Tai Chi Brighton - What Makes a Good Beginners Class?

beginners tai chi class in Brighton what makes it good?


There are many classes where you can practice Tai Chi in Brighton, here is a short list of what (imho) I believe should be included in, especially, a beginner’s class:

What makes a good Taiji Class?


  1. Good Lineage

Your teacher should come from a good long lineage of teachers who have practiced the form over a long period of time. This means it is a tried and tested formulae. Over hundreds of years the form and exercises has been refined to be the most effective art in terms of health, vitality, and martial application.


  1. Relaxing Meditative Movement

Although the Daoist principle is both hard and soft, fast and slow, the classes should be relaxing. The essence of each movement should involve relaxed concentration and awareness of movement.

Being aware of your movement takes the mind away from the constant chatter of dualistic thoughts that is over emphasised in our modern materialistic world. Awareness of the body is great for relaxing and it improves feeling and sensitivity to the body so that you can listen more effectively to your body’s needs. Even while practicing FaJin the body should be a relaxed as possible and only utilise dynamic movement of the body to create the “whip”.


  1. Calm, Understanding & Experienced Facilitator

The quality and intention of the teacher is of paramount importance. It has been said that the teacher should exemplify the personal qualities you’d like your children to have when they grow up! This makes sense, as ultimately you will pick up the vibe of the teacher – they should be calm, experienced and emphatic to your needs. The teacher should apply his knowledge and pace to the demands of his audience. The teacher should also practice what they preach of course!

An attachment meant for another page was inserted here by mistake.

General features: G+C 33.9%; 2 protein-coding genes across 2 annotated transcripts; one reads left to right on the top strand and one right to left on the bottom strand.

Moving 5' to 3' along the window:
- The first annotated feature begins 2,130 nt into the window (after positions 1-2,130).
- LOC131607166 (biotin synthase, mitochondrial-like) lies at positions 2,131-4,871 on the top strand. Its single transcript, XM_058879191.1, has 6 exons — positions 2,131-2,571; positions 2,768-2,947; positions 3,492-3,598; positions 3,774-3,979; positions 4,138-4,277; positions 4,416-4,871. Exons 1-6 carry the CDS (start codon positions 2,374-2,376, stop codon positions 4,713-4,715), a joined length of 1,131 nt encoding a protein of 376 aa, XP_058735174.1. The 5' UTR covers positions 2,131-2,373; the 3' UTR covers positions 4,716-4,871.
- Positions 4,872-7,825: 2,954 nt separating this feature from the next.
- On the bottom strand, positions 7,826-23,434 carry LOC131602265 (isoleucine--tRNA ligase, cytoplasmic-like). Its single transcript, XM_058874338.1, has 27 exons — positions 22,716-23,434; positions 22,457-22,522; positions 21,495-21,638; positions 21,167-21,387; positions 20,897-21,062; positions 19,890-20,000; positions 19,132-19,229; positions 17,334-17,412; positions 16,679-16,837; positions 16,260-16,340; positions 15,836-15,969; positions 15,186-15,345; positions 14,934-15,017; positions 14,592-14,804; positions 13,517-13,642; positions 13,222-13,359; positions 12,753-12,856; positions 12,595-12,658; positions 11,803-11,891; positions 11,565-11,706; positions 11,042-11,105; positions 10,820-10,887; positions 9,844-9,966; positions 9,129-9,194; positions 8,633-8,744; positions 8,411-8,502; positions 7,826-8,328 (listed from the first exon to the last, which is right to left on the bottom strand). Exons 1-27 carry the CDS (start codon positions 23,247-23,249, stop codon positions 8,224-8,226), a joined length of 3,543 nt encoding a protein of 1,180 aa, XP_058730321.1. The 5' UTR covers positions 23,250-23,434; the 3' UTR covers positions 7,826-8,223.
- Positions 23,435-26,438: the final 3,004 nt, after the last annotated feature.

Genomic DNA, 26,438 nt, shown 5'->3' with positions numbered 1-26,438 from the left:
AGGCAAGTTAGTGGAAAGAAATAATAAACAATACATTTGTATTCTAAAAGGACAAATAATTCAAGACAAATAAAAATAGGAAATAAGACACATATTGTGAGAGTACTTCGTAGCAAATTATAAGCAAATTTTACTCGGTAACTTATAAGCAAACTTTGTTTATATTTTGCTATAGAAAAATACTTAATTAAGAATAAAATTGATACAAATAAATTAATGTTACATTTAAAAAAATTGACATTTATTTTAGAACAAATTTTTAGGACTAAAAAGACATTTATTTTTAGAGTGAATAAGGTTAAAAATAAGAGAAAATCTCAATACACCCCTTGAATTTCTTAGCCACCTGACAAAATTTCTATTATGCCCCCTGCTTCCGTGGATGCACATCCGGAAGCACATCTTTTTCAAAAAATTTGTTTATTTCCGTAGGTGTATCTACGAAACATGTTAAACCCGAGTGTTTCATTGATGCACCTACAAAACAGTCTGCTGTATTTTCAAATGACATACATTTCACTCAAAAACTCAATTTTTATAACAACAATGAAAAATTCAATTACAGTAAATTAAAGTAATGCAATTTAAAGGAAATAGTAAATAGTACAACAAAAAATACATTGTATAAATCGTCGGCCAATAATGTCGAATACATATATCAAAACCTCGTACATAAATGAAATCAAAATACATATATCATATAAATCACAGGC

1. Careful warm-up exercises

Many if my teachers spend most of the class warming up and stretching (DaoYinShu) with the last quarter doing the exercises they are warming up for! The stretches and warmup are there as part of the Taiji, they often apply the movements of the Taiji form but in isolated parts to practice and master ready to integrate into the structure of the Taiji form.

Stretches should also be dynamic movements not static stretches as recent research has shown that you are more likely to get an injury when warming up with static and passive stretches. The exercise to warm-up gets the blood pumping, loosens joints, increase awareness of the body and get the movements ready to practice the form of Taiji.

Some classes of course focus more on the actual form and practical application, but for beginners its best to connect with each joint, relax them first and learn the basic movements so that you can put it all together into the form later.


  1. Structure of Taiji form

Spiraling circular movements powered by the leg, including upwards, sideways, backward and forwards and centre.


  1. Pushing Hands

This may not be included in beginner classes to start with but should be included later on as it helps with sensitivity training, contact and understanding how we move and interact from a martial point of view. Non resistance pushing hands moving onto more resistance with practice helps us to feel how the movements work and how it could help in self defensive applications.


  1. Grounding Closing down at the end

If you are applying Qi Gong exercises into your classes I believe it is important to “close down” at the end of the class. This is a really nourishing exercise and ensures you don’t leave the class open to the outside environment…


Find out more about our Brighton Tai Chi Classes on Tuesday evenings in Central Brighton...